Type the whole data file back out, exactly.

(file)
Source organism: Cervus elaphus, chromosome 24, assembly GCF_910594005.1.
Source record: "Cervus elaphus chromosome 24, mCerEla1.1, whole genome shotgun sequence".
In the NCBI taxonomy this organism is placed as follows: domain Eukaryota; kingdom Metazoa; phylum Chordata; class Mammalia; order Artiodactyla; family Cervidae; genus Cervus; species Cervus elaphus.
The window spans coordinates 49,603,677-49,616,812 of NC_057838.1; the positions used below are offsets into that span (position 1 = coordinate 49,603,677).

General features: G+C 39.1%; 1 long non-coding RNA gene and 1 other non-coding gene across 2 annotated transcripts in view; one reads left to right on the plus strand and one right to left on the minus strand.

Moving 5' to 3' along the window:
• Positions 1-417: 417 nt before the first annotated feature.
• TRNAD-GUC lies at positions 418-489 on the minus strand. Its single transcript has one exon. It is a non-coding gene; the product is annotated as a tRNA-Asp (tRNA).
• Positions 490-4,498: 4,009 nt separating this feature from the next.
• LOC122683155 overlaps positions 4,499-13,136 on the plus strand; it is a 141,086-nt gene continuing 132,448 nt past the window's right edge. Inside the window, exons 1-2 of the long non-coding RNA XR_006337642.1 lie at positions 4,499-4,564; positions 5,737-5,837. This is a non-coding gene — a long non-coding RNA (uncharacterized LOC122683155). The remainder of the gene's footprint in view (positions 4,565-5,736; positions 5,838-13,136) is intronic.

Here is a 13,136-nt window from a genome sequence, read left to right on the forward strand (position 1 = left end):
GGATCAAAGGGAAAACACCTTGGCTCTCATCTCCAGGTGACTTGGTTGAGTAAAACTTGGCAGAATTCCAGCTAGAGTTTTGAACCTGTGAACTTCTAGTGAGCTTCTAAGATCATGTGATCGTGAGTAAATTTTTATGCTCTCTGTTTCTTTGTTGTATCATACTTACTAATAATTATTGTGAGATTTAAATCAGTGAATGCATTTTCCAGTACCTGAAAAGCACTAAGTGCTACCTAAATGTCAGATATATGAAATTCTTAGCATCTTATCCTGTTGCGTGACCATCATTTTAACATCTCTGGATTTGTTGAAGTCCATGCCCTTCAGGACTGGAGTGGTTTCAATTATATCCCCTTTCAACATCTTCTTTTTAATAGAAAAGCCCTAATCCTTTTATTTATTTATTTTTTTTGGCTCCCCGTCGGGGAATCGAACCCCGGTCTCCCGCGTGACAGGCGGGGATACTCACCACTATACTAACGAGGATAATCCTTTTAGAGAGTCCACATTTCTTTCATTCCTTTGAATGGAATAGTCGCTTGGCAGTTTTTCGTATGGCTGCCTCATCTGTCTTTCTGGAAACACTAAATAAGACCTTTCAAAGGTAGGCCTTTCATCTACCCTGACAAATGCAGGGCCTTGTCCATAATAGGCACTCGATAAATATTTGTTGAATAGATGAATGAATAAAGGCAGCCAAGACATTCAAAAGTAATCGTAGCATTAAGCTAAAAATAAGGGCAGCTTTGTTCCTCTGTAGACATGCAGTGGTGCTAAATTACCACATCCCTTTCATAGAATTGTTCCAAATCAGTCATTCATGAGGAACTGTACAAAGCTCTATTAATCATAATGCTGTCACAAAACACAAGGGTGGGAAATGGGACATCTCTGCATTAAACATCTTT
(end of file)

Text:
Source organism: Cervus elaphus, chromosome 24, assembly GCF_910594005.1.
Source record: "Cervus elaphus chromosome 24, mCerEla1.1, whole genome shotgun sequence".
In the NCBI taxonomy this organism is placed as follows: domain Eukaryota; kingdom Metazoa; phylum Chordata; class Mammalia; order Artiodactyla; family Cervidae; genus Cervus; species Cervus elaphus.
The window spans coordinates 49,603,677-49,616,812 of NC_057838.1; the positions used below are offsets into that span (position 1 = coordinate 49,603,677).

General features: G+C 39.1%; 1 long non-coding RNA gene and 1 other non-coding gene across 2 annotated transcripts in view; one reads left to right on the plus strand and one right to left on the minus strand.

Moving 5' to 3' along the window:
• Positions 1-417: 417 nt before the first annotated feature.
• TRNAD-GUC lies at positions 418-489 on the minus strand. Its single transcript has one exon. It is a non-coding gene; the product is annotated as a tRNA-Asp (tRNA).
• Positions 490-4,498: 4,009 nt separating this feature from the next.
• LOC122683155 overlaps positions 4,499-13,136 on the plus strand; it is a 141,086-nt gene continuing 132,448 nt past the window's right edge. Inside the window, exons 1-2 of the long non-coding RNA XR_006337642.1 lie at positions 4,499-4,564; positions 5,737-5,837. This is a non-coding gene — a long non-coding RNA (uncharacterized LOC122683155). The remainder of the gene's footprint in view (positions 4,565-5,736; positions 5,838-13,136) is intronic.

Here is a 13,136-nt window from a genome sequence, read left to right on the forward strand (position 1 = left end):
GGATCAAAGGGAAAACACCTTGGCTCTCATCTCCAGGTGACTTGGTTGAGTAAAACTTGGCAGAATTCCAGCTAGAGTTTTGAACCTGTGAACTTCTAGTGAGCTTCTAAGATCATGTGATCGTGAGTAAATTTTTATGCTCTCTGTTTCTTTGTTGTATCATACTTACTAATAATTATTGTGAGATTTAAATCAGTGAATGCATTTTCCAGTACCTGAAAAGCACTAAGTGCTACCTAAATGTCAGATATATGAAATTCTTAGCATCTTATCCTGTTGCGTGACCATCATTTTAACATCTCTGGATTTGTTGAAGTCCATGCCCTTCAGGACTGGAGTGGTTTCAATTATATCCCCTTTCAACATCTTCTTTTTAATAGAAAAGCCCTAATCCTTTTATTTATTTATTTTTTTTGGCTCCCCGTCGGGGAATCGAACCCCGGTCTCCCGCGTGACAGGCGGGGATACTCACCACTATACTAACGAGGATAATCCTTTTAGAGAGTCCACATTTCTTTCATTCCTTTGAATGGAATAGTCGCTTGGCAGTTTTTCGTATGGCTGCCTCATCTGTCTTTCTGGAAACACTAAATAAGACCTTTCAAAGGTAGGCCTTTCATCTACCCTGACAAATGCAGGGCCTTGTCCATAATAGGCACTCGATAAATATTTGTTGAATAGATGAATGAATAAAGGCAGCCAAGACATTCAAAAGTAATCGTAGCATTAAGCTAAAAATAAGGGCAGCTTTGTTCCTCTGTAGACATGCAGTGGTGCTAAATTACCACATCCCTTTCATAGAATTGTTCCAAATCAGTCATTCATGAGGAACTGTACAAAGCTCTATTAATCATAATGCTGTCACAAAACACAAGGGTGGGAAATGGGACATCTCTGCATTAAACATCTTT